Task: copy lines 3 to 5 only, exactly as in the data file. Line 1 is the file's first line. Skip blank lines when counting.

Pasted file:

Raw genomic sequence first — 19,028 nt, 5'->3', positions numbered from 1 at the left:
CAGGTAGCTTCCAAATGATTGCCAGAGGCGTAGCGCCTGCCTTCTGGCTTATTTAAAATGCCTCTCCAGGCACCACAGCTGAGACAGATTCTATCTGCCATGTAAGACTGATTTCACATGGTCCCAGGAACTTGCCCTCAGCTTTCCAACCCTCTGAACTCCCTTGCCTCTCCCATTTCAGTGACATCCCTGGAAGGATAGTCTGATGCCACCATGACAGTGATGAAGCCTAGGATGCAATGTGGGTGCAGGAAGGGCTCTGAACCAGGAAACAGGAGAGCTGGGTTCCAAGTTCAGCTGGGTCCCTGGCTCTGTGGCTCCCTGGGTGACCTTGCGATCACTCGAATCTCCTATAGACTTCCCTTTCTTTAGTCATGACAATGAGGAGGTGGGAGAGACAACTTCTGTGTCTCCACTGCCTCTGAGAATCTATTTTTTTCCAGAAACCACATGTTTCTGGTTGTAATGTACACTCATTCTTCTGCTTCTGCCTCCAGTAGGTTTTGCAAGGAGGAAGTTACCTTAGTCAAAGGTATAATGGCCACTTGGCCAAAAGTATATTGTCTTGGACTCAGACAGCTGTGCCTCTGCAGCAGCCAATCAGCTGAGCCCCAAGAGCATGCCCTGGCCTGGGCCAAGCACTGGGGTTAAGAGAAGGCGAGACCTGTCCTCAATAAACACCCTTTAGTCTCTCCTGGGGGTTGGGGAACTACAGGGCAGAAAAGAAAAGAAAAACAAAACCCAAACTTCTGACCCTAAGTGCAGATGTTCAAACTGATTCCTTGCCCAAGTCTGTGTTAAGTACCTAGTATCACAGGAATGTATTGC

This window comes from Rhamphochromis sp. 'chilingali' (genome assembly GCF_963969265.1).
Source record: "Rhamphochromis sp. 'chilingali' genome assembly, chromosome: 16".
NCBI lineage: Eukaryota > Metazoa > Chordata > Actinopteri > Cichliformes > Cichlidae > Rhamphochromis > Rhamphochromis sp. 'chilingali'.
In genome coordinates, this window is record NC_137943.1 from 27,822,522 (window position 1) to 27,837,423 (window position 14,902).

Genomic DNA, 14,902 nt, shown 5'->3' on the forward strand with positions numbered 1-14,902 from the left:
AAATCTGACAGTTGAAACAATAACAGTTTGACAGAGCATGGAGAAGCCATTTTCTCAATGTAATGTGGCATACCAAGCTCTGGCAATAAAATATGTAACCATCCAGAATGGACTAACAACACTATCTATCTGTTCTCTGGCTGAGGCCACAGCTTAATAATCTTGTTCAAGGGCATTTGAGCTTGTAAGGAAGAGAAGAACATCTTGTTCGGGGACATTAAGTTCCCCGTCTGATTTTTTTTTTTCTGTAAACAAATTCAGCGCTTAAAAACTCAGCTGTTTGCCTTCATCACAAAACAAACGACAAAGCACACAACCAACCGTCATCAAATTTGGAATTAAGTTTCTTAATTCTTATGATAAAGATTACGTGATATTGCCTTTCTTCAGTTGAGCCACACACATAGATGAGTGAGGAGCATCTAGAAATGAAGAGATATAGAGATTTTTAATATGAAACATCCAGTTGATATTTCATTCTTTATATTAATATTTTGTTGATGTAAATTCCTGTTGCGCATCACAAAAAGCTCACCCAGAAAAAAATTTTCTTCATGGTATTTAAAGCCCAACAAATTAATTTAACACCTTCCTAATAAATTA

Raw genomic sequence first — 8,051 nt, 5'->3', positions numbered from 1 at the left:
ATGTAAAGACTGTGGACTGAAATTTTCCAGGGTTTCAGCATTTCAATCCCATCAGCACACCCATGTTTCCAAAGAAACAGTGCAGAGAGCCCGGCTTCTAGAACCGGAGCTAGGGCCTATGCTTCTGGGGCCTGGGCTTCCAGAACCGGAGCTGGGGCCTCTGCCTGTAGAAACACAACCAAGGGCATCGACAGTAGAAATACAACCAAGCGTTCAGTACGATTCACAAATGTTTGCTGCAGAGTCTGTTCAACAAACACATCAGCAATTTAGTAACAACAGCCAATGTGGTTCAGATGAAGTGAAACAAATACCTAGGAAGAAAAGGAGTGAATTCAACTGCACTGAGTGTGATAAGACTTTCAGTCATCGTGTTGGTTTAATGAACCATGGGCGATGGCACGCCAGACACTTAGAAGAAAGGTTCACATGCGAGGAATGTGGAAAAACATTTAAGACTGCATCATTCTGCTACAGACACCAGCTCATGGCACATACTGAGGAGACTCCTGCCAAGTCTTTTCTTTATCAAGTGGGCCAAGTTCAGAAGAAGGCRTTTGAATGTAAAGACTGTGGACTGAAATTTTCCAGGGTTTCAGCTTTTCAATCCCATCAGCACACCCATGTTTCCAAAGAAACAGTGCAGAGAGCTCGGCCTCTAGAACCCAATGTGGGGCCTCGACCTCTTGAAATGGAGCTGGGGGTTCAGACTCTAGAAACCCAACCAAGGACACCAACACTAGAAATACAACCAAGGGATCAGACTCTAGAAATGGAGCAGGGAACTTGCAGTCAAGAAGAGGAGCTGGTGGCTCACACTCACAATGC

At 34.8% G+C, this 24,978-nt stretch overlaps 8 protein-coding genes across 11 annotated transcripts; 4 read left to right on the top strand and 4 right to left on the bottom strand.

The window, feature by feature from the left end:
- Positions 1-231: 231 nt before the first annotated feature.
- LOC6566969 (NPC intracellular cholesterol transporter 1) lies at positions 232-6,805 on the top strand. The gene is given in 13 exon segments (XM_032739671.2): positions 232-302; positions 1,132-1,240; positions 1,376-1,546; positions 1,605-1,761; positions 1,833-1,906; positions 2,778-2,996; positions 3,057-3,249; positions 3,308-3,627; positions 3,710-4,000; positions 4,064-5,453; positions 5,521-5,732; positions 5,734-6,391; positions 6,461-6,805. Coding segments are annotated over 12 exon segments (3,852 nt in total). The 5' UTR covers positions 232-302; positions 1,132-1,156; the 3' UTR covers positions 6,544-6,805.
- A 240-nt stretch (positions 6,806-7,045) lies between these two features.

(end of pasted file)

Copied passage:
This window comes from Rhamphochromis sp. 'chilingali' (genome assembly GCF_963969265.1).
Source record: "Rhamphochromis sp. 'chilingali' genome assembly, chromosome: 16".
NCBI lineage: Eukaryota > Metazoa > Chordata > Actinopteri > Cichliformes > Cichlidae > Rhamphochromis > Rhamphochromis sp. 'chilingali'.